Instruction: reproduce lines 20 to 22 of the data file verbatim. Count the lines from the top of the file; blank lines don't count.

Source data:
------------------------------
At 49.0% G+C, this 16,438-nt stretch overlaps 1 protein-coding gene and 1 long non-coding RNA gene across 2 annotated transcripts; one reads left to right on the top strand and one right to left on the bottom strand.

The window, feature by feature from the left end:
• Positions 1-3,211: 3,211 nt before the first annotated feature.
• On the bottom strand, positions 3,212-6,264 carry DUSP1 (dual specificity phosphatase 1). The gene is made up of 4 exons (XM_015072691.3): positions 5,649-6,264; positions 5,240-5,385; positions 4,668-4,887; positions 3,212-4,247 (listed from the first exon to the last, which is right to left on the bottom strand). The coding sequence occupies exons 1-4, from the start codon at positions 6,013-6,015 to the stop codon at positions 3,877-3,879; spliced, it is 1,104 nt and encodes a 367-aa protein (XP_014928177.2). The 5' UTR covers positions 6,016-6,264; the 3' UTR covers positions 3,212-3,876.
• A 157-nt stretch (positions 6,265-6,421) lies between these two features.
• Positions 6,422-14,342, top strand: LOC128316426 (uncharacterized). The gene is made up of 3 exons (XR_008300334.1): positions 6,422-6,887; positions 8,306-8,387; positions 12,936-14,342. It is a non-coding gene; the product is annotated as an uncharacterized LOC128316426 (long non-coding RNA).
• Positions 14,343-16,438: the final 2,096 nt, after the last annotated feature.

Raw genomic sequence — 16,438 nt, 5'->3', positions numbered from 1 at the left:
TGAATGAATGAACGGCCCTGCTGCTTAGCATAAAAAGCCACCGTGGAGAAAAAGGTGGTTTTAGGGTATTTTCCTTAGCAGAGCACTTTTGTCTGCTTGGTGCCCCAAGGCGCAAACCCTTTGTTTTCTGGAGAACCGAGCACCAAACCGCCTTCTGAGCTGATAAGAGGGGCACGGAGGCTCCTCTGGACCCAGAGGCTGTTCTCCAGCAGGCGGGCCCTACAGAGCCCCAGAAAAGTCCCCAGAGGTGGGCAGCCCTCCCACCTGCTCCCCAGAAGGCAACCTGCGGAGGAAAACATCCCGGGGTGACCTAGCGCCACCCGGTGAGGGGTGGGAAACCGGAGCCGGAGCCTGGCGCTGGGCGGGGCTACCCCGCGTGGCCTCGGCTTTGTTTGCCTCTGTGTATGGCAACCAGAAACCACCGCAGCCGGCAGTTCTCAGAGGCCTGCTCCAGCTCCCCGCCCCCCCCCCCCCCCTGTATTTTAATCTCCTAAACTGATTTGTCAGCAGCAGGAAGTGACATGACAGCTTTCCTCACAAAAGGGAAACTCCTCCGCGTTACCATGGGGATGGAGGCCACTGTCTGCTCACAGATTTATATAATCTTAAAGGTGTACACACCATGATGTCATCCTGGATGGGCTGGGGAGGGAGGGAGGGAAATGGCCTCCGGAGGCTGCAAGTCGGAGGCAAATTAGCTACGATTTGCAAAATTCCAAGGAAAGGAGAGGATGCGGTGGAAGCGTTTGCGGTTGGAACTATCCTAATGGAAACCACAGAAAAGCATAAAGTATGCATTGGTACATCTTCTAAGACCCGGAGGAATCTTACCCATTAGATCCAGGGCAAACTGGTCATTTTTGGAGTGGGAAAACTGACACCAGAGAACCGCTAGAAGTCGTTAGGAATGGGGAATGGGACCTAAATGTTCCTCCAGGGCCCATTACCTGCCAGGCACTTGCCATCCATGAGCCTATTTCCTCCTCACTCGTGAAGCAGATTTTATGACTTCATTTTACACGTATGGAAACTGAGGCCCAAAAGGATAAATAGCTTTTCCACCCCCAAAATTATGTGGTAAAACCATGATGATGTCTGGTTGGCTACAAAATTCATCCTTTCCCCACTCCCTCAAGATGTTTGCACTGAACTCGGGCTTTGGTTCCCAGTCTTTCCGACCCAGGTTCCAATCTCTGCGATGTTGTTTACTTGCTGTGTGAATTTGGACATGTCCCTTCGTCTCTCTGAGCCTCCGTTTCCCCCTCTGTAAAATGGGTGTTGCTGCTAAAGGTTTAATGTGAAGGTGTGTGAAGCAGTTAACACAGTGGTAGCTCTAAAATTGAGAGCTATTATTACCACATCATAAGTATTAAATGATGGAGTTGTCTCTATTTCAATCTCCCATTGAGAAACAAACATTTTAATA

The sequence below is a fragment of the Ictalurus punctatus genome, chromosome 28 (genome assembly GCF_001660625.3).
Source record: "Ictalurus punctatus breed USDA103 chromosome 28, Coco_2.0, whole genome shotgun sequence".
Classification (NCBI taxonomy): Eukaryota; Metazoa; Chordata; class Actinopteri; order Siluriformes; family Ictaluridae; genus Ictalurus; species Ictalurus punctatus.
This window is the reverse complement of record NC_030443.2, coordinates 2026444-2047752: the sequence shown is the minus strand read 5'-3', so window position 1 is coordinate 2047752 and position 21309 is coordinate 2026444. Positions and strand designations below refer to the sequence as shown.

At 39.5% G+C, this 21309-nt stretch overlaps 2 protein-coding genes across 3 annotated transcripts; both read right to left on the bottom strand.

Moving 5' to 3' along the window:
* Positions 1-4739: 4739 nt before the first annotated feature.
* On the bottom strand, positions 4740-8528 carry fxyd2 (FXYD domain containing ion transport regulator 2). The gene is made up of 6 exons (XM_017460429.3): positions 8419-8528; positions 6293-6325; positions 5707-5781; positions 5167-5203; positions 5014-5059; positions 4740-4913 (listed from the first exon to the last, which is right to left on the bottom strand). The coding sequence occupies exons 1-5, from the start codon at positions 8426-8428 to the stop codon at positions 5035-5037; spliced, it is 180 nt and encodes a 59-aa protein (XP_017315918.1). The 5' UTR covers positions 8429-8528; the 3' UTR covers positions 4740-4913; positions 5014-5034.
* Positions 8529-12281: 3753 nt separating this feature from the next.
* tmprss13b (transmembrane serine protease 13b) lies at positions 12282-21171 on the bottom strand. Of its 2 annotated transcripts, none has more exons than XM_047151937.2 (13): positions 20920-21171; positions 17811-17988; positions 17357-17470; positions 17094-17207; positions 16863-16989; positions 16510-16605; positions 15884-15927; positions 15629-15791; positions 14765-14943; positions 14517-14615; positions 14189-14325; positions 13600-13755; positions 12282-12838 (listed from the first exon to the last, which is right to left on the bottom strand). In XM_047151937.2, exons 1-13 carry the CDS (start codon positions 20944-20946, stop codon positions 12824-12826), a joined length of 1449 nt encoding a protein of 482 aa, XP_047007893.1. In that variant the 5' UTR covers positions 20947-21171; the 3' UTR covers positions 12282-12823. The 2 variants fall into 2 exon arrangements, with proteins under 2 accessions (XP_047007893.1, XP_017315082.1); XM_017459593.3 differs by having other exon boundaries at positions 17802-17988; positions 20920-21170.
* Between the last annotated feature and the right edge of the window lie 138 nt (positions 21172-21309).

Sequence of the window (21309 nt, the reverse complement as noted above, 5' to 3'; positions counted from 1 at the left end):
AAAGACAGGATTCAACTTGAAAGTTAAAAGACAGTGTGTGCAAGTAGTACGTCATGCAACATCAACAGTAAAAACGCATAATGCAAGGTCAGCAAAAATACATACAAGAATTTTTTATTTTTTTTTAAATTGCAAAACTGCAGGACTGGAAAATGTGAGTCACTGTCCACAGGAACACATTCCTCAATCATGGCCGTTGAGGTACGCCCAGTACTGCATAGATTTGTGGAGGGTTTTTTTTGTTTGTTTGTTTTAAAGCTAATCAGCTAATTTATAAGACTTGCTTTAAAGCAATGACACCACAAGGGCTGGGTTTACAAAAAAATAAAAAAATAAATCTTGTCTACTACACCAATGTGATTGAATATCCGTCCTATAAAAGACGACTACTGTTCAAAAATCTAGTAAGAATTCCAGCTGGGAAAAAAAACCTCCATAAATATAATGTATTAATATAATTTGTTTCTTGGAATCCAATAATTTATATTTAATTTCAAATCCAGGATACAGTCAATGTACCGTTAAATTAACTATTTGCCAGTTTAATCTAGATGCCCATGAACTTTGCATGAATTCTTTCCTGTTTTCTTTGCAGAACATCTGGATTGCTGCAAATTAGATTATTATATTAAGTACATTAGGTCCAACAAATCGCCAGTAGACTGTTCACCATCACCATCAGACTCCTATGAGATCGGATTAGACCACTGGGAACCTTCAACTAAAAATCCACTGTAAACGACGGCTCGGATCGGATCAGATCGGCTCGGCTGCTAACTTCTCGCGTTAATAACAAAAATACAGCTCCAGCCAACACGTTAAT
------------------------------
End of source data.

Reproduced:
* Between the last annotated feature and the right edge of the window lie 138 nt (positions 21172-21309).

Sequence of the window (21309 nt, the reverse complement as noted above, 5' to 3'; positions counted from 1 at the left end):
AAAGACAGGATTCAACTTGAAAGTTAAAAGACAGTGTGTGCAAGTAGTACGTCATGCAACATCAACAGTAAAAACGCATAATGCAAGGTCAGCAAAAATACATACAAGAATTTTTTATTTTTTTTTAAATTGCAAAACTGCAGGACTGGAAAATGTGAGTCACTGTCCACAGGAACACATTCCTCAATCATGGCCGTTGAGGTACGCCCAGTACTGCATAGATTTGTGGAGGGTTTTTTTTGTTTGTTTGTTTTAAAGCTAATCAGCTAATTTATAAGACTTGCTTTAAAGCAATGACACCACAAGGGCTGGGTTTACAAAAAAATAAAAAAATAAATCTTGTCTACTACACCAATGTGATTGAATATCCGTCCTATAAAAGACGACTACTGTTCAAAAATCTAGTAAGAATTCCAGCTGGGAAAAAAAACCTCCATAAATATAATGTATTAATATAATTTGTTTCTTGGAATCCAATAATTTATATTTAATTTCAAATCCAGGATACAGTCAATGTACCGTTAAATTAACTATTTGCCAGTTTAATCTAGATGCCCATGAACTTTGCATGAATTCTTTCCTGTTTTCTTTGCAGAACATCTGGATTGCTGCAAATTAGATTATTATATTAAGTACATTAGGTCCAACAAATCGCCAGTAGACTGTTCACCATCACCATCAGACTCCTATGAGATCGGATTAGACCACTGGGAACCTTCAACTAAAAATCCACTGTAAACGACGGCTCGGATCGGATCAGATCGGCTCGGCTGCTAACTTCTCGCGTTAATAACAAAAATACAGCTCCAGCCAACACGTTAAT